Link to Second Circuit Oral Argument in Car-Freshner v American Covers re summary judgement regarding infringement suit by owner of BLACK ICE against competitor’s use of MIDNIGHT BLACK / ICE STORM
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Second Circuit – Freshner v Energizer – BLACK ICE v MIDNIGHT BLACK / ICE STORM
Plaintiff sold BLACK ICE car fresheners. Defendant sold a ‘dual scent’ car freshener – the package had a dial that allowed the user to choose between two scents – MIDNIGHT BLACK or ICE STORM. The two names appeared as MIDGNIGHT BLACK ICE STORM (See above). Defendant was very aware of plaintiff and its BLACK ICE products. One employee suggests getting as close to BLACK ICE as possible lawfully. The Second Circuit states “Rarely does an infringement case reveal such explicit evidence of bad faith.” I don’t know if the Court is excluding counterfeiting from its definition of infringement, but even if it is, that statement seems a bit much. Summary judgment in favor of defendant reversed and remanded.
bonus query: Why didn’t defendant reverse the product name to ICE STORM MIDNIGHT BLACK?
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The Answer We Filed On Behalf of Sun Cedar in Car-Freshner v Sun Cedar
Car-Fresher sells Little Trees car fresheners. Sun Cedar is a Kansas not-for-profit founded to provide jobs for the at-risk population. It sells, among other things, cedar tree-shaped cedar wood ornaments.
Configuration of Tree Design ‘FRESHNER’ Suit
Owner of product configuration registrations in tree shape for FRESHNER air freshener sues over use of tree-shaped odor-killers. Coverage here.
UPDATE: Apparent the FRESHNER people sued Old Navy previously.
Complaint Air Freshener
Scented-tree infringement case brought by ‘Car Freshners’ via Newsday.
Getty Images Facing Upwards To 80 Million Trademark Claims?
Readers of the blog know that the CAR FRESHNER people, owners of the mark consisting of the product configuration of a tree-shaped air freshener, know where the court is located, having sued various third parties selling tree-shaped fresheners. It has now sued Getty Images, owners of one of the larger stock photo agencies. Getty maintained at least 11 images in its inventory that depicted a tree-shaped air freshener. Car Freshner sued on multiple counts, including trademark infringement. Getty moved to dismiss the trademark count, arguing that it was not using the mark as a trademark, and if it was, such use was either nominative or descriptive fair use.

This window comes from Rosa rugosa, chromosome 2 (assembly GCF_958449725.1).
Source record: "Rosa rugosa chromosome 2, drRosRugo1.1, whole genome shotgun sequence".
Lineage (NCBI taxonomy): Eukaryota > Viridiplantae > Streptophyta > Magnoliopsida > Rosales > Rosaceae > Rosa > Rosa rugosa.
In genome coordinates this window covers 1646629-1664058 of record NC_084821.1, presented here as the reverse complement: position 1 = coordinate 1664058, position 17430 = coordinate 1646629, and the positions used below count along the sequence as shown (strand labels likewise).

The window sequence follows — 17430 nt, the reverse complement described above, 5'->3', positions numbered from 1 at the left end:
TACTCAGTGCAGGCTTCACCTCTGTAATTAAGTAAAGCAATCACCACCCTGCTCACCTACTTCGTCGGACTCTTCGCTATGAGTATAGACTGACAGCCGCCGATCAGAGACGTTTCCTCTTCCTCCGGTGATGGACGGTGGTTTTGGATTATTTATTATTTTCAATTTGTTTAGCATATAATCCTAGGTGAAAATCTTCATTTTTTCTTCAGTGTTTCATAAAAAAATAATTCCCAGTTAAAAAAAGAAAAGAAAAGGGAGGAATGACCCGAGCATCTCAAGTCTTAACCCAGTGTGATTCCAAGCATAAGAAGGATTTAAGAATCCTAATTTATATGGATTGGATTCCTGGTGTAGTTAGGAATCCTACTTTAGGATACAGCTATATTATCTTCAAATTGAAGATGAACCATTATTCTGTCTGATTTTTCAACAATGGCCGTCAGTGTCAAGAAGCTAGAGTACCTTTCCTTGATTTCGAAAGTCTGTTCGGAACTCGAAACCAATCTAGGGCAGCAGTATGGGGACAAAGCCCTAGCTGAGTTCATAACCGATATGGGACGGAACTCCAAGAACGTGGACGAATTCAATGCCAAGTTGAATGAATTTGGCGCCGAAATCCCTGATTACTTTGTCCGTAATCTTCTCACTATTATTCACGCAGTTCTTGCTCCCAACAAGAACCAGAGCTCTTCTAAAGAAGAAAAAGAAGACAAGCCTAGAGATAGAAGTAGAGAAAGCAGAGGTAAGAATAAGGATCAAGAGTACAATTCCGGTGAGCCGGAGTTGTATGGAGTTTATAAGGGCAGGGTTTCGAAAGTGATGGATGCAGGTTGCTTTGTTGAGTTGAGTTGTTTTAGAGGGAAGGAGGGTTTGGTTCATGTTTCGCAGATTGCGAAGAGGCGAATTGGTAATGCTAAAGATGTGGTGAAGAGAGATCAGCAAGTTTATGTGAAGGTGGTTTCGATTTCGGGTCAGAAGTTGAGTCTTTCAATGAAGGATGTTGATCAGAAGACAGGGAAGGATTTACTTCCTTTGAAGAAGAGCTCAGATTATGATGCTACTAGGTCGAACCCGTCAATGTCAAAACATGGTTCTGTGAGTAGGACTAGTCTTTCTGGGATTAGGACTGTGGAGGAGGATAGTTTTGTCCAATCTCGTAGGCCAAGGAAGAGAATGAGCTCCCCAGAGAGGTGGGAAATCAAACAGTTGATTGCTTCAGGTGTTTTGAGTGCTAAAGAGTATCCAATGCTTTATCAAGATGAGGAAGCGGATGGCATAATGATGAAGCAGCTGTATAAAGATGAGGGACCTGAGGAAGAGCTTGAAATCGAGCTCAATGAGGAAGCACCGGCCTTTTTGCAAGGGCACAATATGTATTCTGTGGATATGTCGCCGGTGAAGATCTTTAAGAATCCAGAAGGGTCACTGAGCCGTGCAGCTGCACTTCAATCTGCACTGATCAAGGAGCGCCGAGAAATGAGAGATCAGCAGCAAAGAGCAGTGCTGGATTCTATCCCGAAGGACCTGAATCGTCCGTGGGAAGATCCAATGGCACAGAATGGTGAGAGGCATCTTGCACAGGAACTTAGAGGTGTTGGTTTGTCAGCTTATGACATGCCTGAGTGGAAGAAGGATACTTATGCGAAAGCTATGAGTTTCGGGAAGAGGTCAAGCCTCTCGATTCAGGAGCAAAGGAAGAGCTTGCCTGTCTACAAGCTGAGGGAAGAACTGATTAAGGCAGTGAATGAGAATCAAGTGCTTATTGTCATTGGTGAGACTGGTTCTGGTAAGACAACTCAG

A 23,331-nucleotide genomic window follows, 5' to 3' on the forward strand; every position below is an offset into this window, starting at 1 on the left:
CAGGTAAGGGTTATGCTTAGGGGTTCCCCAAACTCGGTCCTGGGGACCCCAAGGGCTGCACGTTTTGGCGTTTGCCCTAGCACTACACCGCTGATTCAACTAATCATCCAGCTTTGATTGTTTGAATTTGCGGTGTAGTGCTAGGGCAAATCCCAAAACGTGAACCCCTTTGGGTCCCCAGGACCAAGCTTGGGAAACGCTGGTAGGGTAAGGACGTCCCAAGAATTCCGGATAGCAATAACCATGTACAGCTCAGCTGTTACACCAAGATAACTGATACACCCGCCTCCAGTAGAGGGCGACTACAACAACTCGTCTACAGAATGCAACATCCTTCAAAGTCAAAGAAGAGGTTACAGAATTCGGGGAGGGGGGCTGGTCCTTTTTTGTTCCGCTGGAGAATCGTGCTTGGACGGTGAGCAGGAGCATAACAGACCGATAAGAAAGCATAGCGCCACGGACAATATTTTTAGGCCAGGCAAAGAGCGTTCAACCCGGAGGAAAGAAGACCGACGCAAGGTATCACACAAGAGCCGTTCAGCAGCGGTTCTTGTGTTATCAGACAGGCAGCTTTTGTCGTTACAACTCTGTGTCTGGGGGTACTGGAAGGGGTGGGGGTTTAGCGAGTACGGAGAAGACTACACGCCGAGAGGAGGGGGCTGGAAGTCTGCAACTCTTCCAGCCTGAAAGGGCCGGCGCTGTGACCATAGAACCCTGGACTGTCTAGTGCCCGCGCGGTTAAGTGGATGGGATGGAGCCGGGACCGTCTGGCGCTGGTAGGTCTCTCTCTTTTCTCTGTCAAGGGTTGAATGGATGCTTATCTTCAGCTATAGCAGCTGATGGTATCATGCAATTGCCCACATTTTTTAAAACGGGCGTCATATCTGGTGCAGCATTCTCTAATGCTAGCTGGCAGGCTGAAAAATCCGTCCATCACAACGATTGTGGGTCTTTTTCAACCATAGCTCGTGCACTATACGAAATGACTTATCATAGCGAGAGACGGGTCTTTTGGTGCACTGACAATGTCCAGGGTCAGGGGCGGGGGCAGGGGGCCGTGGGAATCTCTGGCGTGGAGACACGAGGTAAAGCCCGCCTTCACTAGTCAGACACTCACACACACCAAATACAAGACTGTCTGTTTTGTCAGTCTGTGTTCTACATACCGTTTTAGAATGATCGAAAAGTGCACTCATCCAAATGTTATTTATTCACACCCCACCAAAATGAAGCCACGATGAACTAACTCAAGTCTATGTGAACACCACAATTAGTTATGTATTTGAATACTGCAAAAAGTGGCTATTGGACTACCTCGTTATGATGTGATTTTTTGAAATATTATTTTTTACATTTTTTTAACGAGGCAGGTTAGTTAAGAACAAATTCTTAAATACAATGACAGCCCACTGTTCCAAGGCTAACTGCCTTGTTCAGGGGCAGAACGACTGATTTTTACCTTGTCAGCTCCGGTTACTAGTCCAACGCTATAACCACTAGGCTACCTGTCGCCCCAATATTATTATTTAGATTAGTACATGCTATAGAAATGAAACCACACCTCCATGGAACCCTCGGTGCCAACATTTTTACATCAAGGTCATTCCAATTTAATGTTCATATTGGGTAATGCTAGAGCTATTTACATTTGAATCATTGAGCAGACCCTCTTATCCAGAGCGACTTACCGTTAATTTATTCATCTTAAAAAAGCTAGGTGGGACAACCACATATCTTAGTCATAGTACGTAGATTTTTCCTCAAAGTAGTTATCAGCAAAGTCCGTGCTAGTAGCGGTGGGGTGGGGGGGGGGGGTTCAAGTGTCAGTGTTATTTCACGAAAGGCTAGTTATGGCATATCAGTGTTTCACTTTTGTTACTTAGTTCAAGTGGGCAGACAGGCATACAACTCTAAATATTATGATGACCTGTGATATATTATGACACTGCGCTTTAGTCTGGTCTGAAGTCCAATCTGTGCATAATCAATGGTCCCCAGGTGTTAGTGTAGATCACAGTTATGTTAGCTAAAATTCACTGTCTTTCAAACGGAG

The interesting part of the discussion begins in the NDNY decision below on page 11. The Court held that plaintiff plausibly alleged that photos that depict the freshener (of which the one above is attached to the complaint as illustrative exhibit) are arguably trademark use of the freshener, and may possibly not be either nominative or descriptive fair use. I note that the 11 photos attached to the complaint vary in their treatment of the fresheners, as some ‘incidentally’ depict the freshener within a photo as above, while others could be deemed to be ‘beauty shots’ depicting the freshener alone.
Given that Getty has 80 million images, it may have some agita that its fair use defense did not defeat a 12(b)(6) motion, given that perhaps some others of its 80 million photos that may depict recognizable trademarks as well. Some may not be sad about that.
That Tree Shaped Air Freshener Is A Registered Trademark